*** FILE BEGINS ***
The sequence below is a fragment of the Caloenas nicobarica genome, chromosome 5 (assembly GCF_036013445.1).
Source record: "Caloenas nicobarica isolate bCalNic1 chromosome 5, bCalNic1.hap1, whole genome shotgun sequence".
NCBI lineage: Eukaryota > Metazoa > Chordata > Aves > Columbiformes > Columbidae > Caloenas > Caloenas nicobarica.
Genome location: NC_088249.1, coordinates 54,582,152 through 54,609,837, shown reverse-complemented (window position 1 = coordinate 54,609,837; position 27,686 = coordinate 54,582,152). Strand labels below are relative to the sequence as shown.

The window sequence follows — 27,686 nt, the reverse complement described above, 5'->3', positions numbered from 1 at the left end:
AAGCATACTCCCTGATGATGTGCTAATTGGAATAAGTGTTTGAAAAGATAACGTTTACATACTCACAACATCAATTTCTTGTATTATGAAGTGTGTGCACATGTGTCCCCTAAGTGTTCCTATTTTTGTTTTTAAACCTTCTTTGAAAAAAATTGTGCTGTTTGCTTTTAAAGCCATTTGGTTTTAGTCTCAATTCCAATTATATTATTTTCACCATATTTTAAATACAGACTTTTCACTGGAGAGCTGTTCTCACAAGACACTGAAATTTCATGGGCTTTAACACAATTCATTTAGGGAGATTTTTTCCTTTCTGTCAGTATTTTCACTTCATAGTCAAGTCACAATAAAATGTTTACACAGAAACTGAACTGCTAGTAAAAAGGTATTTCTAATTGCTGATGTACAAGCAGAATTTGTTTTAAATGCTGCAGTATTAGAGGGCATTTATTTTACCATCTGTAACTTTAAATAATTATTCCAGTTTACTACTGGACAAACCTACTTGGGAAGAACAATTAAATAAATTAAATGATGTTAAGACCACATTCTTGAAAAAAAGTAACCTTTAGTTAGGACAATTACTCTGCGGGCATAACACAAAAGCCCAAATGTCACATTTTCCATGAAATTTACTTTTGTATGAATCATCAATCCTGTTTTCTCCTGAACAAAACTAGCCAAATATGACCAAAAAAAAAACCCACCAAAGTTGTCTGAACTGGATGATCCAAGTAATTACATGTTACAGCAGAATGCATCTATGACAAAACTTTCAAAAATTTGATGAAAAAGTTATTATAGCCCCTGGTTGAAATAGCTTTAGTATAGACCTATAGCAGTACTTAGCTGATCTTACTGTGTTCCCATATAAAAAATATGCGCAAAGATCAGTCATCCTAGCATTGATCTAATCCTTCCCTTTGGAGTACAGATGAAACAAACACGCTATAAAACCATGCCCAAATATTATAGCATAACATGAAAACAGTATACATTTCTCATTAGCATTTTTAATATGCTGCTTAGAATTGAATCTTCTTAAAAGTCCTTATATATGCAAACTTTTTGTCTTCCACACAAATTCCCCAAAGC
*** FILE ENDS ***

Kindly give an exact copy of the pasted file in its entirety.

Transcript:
The sequence below is a fragment of the Caloenas nicobarica genome, chromosome 5 (assembly GCF_036013445.1).
Source record: "Caloenas nicobarica isolate bCalNic1 chromosome 5, bCalNic1.hap1, whole genome shotgun sequence".
NCBI lineage: Eukaryota > Metazoa > Chordata > Aves > Columbiformes > Columbidae > Caloenas > Caloenas nicobarica.
Genome location: NC_088249.1, coordinates 54,582,152 through 54,609,837, shown reverse-complemented (window position 1 = coordinate 54,609,837; position 27,686 = coordinate 54,582,152). Strand labels below are relative to the sequence as shown.

The window sequence follows — 27,686 nt, the reverse complement described above, 5'->3', positions numbered from 1 at the left end:
AAGCATACTCCCTGATGATGTGCTAATTGGAATAAGTGTTTGAAAAGATAACGTTTACATACTCACAACATCAATTTCTTGTATTATGAAGTGTGTGCACATGTGTCCCCTAAGTGTTCCTATTTTTGTTTTTAAACCTTCTTTGAAAAAAATTGTGCTGTTTGCTTTTAAAGCCATTTGGTTTTAGTCTCAATTCCAATTATATTATTTTCACCATATTTTAAATACAGACTTTTCACTGGAGAGCTGTTCTCACAAGACACTGAAATTTCATGGGCTTTAACACAATTCATTTAGGGAGATTTTTTCCTTTCTGTCAGTATTTTCACTTCATAGTCAAGTCACAATAAAATGTTTACACAGAAACTGAACTGCTAGTAAAAAGGTATTTCTAATTGCTGATGTACAAGCAGAATTTGTTTTAAATGCTGCAGTATTAGAGGGCATTTATTTTACCATCTGTAACTTTAAATAATTATTCCAGTTTACTACTGGACAAACCTACTTGGGAAGAACAATTAAATAAATTAAATGATGTTAAGACCACATTCTTGAAAAAAAGTAACCTTTAGTTAGGACAATTACTCTGCGGGCATAACACAAAAGCCCAAATGTCACATTTTCCATGAAATTTACTTTTGTATGAATCATCAATCCTGTTTTCTCCTGAACAAAACTAGCCAAATATGACCAAAAAAAAAACCCACCAAAGTTGTCTGAACTGGATGATCCAAGTAATTACATGTTACAGCAGAATGCATCTATGACAAAACTTTCAAAAATTTGATGAAAAAGTTATTATAGCCCCTGGTTGAAATAGCTTTAGTATAGACCTATAGCAGTACTTAGCTGATCTTACTGTGTTCCCATATAAAAAATATGCGCAAAGATCAGTCATCCTAGCATTGATCTAATCCTTCCCTTTGGAGTACAGATGAAACAAACACGCTATAAAACCATGCCCAAATATTATAGCATAACATGAAAACAGTATACATTTCTCATTAGCATTTTTAATATGCTGCTTAGAATTGAATCTTCTTAAAAGTCCTTATATATGCAAACTTTTTGTCTTCCACACAAATTCCCCAAAGC